Redemption Remembered in Present Dishonor
To the Chief Musician. A Contemplation of the sons of Korah.
1 We have heard with our ears, O God, our fathers have told us, the deeds You did in their days, in days of old: 2 You drove out the nations with Your hand, but them You planted; You afflicted the peoples, and cast them out. 3 For they did not gain possession of the land by their own sword, nor did their own arm save them; but it was Your right hand, Your arm, and the light of Your countenance, because You favored them. 4 You are my King, O God; command victories for Jacob. 5 Through You we will push down our enemies; through Your name we will trample those who rise up against us. 6 For I will not trust in my bow, nor shall my sword save me. 7 But You have saved us from our enemies, and have put to shame those who hated us. 8 In God we boast all day long, and praise Your name forever. Selah
9 But You have cast us off and put us to shame, and You do not go out with our armies. 10 You make us turn back from the enemy, and those who hate us have taken spoil for themselves. 11 You have given us up like sheep intended for food, and have scattered us among the nations. 12 You sell Your people for next to nothing, and are not enriched by selling them. 13 You make us a reproach to our neighbors, a scorn and a derision to those all around us. 14 You make us a byword among the nations, a shaking of the head among the peoples. 15 My dishonor is continually before me, and the shame of my face has covered me, 16 Because of the voice of him who reproaches and reviles, because of the enemy and the avenger.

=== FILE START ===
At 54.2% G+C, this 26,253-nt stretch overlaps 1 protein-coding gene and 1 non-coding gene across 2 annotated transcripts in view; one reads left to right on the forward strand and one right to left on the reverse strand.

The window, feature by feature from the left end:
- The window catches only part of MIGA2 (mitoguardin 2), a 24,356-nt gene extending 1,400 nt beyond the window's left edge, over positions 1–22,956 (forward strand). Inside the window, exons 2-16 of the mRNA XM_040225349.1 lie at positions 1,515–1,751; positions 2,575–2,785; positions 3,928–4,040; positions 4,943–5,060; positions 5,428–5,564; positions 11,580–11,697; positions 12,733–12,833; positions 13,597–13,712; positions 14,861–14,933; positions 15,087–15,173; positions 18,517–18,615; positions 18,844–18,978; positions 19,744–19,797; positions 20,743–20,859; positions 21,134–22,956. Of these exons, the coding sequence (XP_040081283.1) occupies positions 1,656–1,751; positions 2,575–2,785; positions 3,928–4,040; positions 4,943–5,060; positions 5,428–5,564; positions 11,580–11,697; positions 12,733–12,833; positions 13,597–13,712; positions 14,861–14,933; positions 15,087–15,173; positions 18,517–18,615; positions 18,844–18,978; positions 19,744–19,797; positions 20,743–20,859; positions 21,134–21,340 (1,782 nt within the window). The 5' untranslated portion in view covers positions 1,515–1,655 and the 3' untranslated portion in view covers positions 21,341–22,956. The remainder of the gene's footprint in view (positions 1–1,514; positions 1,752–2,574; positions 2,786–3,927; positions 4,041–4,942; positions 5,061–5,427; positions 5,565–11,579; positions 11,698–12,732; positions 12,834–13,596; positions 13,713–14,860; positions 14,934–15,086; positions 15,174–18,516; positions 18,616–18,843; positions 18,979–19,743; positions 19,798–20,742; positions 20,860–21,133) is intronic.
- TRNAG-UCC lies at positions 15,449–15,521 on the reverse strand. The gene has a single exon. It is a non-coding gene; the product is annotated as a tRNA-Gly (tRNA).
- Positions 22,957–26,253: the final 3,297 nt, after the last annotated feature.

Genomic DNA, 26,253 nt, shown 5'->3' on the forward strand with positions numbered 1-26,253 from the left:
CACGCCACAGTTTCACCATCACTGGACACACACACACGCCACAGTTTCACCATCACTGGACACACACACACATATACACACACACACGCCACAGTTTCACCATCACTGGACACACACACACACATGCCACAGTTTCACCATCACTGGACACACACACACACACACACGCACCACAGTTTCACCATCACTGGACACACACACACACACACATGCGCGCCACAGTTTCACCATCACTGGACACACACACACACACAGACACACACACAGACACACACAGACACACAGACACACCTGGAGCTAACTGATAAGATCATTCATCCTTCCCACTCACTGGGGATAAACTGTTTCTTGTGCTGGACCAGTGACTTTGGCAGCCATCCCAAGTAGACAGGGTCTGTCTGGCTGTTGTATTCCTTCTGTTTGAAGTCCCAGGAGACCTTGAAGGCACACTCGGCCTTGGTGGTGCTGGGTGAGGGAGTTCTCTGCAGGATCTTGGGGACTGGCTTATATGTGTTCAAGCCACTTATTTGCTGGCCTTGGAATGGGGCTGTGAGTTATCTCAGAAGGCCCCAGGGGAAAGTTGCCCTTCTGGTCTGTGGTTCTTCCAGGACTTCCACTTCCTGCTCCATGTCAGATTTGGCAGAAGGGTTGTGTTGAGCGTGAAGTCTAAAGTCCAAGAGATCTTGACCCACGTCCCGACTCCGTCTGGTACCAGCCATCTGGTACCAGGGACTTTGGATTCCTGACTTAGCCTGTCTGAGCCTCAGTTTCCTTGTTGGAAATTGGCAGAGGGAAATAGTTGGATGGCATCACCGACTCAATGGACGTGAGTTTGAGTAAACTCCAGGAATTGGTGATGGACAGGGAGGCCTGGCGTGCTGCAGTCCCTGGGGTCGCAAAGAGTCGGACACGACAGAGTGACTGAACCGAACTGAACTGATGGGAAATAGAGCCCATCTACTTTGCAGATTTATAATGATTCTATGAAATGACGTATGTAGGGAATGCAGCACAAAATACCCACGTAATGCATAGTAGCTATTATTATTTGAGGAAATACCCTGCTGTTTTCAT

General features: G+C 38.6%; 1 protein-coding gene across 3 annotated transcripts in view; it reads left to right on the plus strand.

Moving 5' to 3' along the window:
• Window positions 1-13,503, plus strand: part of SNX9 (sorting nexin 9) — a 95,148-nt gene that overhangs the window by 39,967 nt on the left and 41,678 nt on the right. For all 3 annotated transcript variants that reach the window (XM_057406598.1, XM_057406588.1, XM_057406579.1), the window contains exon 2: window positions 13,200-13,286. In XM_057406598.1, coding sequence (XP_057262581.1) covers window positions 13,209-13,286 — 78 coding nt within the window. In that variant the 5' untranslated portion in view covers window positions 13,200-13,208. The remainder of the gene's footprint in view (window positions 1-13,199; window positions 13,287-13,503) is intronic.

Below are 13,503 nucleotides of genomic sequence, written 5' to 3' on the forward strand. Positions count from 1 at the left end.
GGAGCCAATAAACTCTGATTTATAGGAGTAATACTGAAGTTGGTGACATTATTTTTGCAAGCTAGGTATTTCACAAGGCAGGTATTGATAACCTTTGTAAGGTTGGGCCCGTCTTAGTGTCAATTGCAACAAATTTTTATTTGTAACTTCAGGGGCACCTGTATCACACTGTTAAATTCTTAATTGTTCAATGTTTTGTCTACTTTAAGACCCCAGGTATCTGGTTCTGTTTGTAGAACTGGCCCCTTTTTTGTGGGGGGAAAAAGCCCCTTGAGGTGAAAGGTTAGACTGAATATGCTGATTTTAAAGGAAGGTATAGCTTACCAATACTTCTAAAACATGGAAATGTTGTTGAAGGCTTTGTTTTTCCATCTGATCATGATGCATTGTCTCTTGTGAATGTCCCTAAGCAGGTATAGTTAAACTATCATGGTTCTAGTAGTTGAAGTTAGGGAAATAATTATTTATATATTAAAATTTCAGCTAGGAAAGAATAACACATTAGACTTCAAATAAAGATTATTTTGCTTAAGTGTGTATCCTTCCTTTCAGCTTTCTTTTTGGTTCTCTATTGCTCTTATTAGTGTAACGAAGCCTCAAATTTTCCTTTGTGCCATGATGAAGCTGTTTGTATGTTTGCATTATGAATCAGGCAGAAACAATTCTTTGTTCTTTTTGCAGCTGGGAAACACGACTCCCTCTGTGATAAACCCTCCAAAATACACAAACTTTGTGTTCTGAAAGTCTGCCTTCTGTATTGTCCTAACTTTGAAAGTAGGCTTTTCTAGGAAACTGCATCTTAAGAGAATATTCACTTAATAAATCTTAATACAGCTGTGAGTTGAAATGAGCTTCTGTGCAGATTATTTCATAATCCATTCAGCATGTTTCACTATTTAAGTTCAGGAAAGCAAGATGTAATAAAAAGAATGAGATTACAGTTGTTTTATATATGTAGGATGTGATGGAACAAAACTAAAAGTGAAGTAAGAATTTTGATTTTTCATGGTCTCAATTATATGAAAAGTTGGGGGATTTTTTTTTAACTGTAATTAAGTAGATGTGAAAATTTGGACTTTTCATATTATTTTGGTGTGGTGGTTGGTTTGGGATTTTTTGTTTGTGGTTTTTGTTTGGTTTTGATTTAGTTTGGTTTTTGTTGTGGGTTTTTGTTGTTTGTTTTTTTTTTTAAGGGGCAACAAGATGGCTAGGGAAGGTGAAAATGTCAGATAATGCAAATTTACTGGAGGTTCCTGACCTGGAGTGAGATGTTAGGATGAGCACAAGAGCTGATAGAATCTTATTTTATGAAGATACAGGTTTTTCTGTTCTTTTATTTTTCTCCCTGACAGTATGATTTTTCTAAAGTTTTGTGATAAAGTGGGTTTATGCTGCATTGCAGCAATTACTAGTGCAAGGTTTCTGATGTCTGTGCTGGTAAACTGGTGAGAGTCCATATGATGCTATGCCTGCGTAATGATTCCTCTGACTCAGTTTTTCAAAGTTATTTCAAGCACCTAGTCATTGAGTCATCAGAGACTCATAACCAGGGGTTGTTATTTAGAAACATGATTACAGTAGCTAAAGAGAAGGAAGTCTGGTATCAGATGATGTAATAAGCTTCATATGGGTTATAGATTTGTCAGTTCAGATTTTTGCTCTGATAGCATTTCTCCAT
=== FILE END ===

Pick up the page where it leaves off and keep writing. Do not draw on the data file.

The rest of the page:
17 All this has come upon us; but we have not forgotten You, nor have we dealt falsely with Your covenant. 18 Our heart has not turned back, nor have our steps departed from Your way; 19 but You have severely broken us in the place of jackals, and covered us with the shadow of death. 20 If we had forgotten the name of our God, or stretched out our hands to a foreign god, 21 would not God search this out? For He knows the secrets of the heart. 22 Yet for Your sake we are killed all day long; we are accounted as sheep for the slaughter.
23 Awake! Why do You sleep, O Lord? Arise! Do not cast us off forever. 24 Why do You hide Your face, and forget our affliction and our oppression? 25 For our soul is bowed down to the dust; our body clings to the ground. 26 Arise for our help, and redeem us for Your mercies’ sake.